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    Arm yourself with knowledge to defend against online fraud.

    • Posted on July 24, 2019
    Hand using cellphone with virtual icons

    Protecting yourself from scam artists requires vigilance and knowledge about how criminals use phone, email, postal mail and the internet to access personal and financial information. International scam artists work tirelessly to defraud you at home and work every year. The Federal Trade Commission (FTC) and United Community Bank want to help you protect yourself with these steps you can follow to avoid scams.

    Protect yourself and your business

    • Be careful about wiring money: When you wire money, especially overseas, it's nearly impossible to trace the money or reverse the transaction. Verify every recipient's legitimacy before wiring money to them. Don't wire money to strangers or to sellers who insist on wire transfers for payment. Once money is wired, it's gone.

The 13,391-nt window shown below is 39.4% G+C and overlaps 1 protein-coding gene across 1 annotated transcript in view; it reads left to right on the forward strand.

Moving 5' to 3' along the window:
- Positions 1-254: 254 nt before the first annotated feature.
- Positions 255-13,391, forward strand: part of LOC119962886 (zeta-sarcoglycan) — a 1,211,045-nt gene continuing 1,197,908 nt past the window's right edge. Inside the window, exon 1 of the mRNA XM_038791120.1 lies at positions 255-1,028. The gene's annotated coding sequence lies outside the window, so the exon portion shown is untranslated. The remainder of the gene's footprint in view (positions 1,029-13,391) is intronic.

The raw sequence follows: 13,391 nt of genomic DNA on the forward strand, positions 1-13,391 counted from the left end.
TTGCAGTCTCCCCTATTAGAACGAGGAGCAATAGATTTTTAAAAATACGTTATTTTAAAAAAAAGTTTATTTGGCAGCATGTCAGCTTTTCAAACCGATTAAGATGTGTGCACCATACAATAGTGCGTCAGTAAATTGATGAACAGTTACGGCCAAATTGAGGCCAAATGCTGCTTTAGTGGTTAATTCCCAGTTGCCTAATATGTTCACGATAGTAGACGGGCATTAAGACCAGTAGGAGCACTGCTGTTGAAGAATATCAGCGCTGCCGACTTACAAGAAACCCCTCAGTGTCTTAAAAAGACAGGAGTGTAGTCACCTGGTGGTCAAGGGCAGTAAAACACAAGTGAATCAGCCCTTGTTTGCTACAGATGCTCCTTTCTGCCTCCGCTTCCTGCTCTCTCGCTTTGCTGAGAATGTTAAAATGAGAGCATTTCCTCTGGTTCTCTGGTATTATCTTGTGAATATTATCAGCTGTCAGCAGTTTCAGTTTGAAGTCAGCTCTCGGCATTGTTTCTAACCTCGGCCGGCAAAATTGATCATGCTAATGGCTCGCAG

• Ignore messages seeking personal or financial information: No matter how professional the communication appears, never reveal this information. United Community Bank will never ask for you to send account or personal information through email. Contact us if you receive one of these messages.

    • Don't send money to strangers: Do business only with merchants you know and trust. If you purchase items online, use a credit card for added protection. Don't send cash and don't use a wire transfer service for these transactions.

    • Do not play a foreign lottery: These are illegal to play in the first place, but you'll also be asked to pay a tax or fee to collect your "prize." If you send the money, it's gone, and you won't get it back.

    • Do not agree to deposit a check from someone you don't know and then wire money back: If you deposit a check that turns out to be counterfeit, you're responsible for paying back the bank.